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SAT0477 A Fracture-Liaison Service at “Zero Cost”? A University Teaching Hospital Experience
  1. K.O. Sunmboye,
  2. P. Sheldon
  1. Rheumatology, University Hospitals of Leicester, Leicester, United Kingdom

Abstract

Background Low trauma forearm fractures may be the clues to a patient having osteoporosis. The gold standard for diagnosis is by dual energy x-ray absorptiometry (DXA) scan. Yet it is only in recent years that a fracture liaison service (FLS) has become a reality. Low trauma forearm fractures remain a huge economic burden to the health economy. The introduction of the Quality outcomes Framework (QOF) in 2013 recognised and rewarded health professionals in primary care for recording, diagnosing, and treating patients with osteoporosis.

Objectives To assess the cost savings obtained from a fracture liaison service set up with “zero cost”

Methods The FLS within the rheumatology department at the university hospitals of Leicester (UHL), records details of patients with low trauma forearm fractures. The data is obtained from the fracture clinic and passed to our department. In accordance with QOF, a DXA request form is completed on behalf of patients and they are informed of the proposed intervention. It is sent to GPs for their signature. Upon receipt of the signed DXA form, arrangement is made for the scan, and the result is sent back to GPs to act on the results accordingly.

Results 217 cases were recorded since the FLS was established. Those patients aged 75 or more, were advised to receive treatment without need for DXA scanning. These patients represented 40% (87) of the total cohort. Those aged ≥45 years were scanned upon receipt of the signed DXA request form from primary care.

130 patients between the ages of 45 and 74 were invited to have DXA scans performed following their forearm fracture. 82% (107) of the invited patients had DXA scans done. 36% (38) had T- scores in the osteoporotic range. A total of 125 patients were treated for osteoporosis.

Conclusions The “zero cost” is derived from the fact that the service is already available without further recruitment costs incurred by our department. Fracture nurse specialists under the employ of the orthopaedic department sends the relevant data on all forearm fracture patients to us for processing.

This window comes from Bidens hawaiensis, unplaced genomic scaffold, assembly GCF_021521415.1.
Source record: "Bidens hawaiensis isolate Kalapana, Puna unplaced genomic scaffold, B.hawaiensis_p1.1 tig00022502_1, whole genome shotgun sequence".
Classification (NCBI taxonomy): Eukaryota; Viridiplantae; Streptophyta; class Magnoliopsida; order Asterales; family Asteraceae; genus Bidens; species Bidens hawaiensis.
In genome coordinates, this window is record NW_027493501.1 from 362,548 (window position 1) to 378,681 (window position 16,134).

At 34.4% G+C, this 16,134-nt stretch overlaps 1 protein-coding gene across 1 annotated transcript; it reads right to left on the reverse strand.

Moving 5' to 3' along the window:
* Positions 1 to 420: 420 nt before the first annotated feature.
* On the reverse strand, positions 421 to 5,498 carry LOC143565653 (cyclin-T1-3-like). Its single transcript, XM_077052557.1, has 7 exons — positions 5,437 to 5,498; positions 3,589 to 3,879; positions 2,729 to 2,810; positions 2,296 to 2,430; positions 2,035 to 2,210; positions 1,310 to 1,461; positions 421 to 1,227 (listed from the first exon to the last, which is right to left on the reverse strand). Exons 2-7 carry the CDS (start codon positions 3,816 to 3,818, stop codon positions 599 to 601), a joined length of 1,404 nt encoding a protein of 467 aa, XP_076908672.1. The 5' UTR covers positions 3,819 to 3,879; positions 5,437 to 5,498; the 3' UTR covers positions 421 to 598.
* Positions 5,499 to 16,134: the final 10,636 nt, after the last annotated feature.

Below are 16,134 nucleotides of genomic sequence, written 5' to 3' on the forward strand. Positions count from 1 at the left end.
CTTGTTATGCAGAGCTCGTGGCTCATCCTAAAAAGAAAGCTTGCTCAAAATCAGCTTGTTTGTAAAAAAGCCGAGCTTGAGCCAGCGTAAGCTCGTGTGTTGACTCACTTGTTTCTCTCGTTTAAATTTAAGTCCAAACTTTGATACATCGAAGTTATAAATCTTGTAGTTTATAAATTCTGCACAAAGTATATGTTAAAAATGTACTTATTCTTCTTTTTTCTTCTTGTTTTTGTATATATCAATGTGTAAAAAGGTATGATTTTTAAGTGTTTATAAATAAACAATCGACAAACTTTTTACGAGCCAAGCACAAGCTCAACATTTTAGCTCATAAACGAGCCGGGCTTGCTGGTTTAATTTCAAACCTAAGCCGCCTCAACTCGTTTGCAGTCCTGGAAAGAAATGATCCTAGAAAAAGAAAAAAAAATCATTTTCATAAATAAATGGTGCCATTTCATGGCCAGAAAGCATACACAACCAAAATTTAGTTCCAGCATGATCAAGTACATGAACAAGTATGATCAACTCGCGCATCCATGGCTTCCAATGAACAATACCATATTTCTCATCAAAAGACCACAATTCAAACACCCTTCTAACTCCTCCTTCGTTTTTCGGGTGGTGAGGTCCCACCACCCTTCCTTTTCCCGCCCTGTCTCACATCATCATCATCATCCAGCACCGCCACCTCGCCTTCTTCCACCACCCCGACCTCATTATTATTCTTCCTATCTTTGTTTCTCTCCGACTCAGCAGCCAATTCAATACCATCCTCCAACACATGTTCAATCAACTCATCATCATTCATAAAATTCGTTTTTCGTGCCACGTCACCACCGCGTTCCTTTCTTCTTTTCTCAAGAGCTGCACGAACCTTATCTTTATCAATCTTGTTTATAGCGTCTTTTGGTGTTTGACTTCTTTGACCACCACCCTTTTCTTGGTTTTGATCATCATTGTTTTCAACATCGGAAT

Correspondence with the GPs incurs little cost and effort. As a consequence of the QOF, primary care practices receive financial inducement, the UHL trust receives a fee from primary care for the scan, and the patient receives additional care coupled with fracture treatment.

From available data, the number need to treat (NNT) using alendronate to prevent one hip fracture is 92. Incorporating this into the data above (assuming 50% compliance) one can deduce that 7 hip fractures have been prevented. The cost of managing a patient with a hip fracture ranges from £3,000–£3,500. The cost however of treating a single patient with alendronate monthly for 5 years gives an overall cost of £240. One can derive from this a cost benefit ratio of 12.5, inferring that it would cost the NHS almost 13 times more money to treat a fractured hip compared to secondary treatment with alendronate.

With little funding, it should be possible to have an efficient FLS providing a more comprehensive case-finding strategies thereby preventing subsequent fractures and achieving potential cost savings.

References

  1. Osteoporosis in the EU: Medical Management, Epidemiology and Economic Burden Arch Osteoporos 2013.

  2. Wells GA et al. Alendronate for the primary and secondary prevention of osteoporotic fractures. Cochrane Database of Systematic Reviews 2008

Disclosure of Interest None declared

DOI 10.1136/annrheumdis-2014-eular.3873

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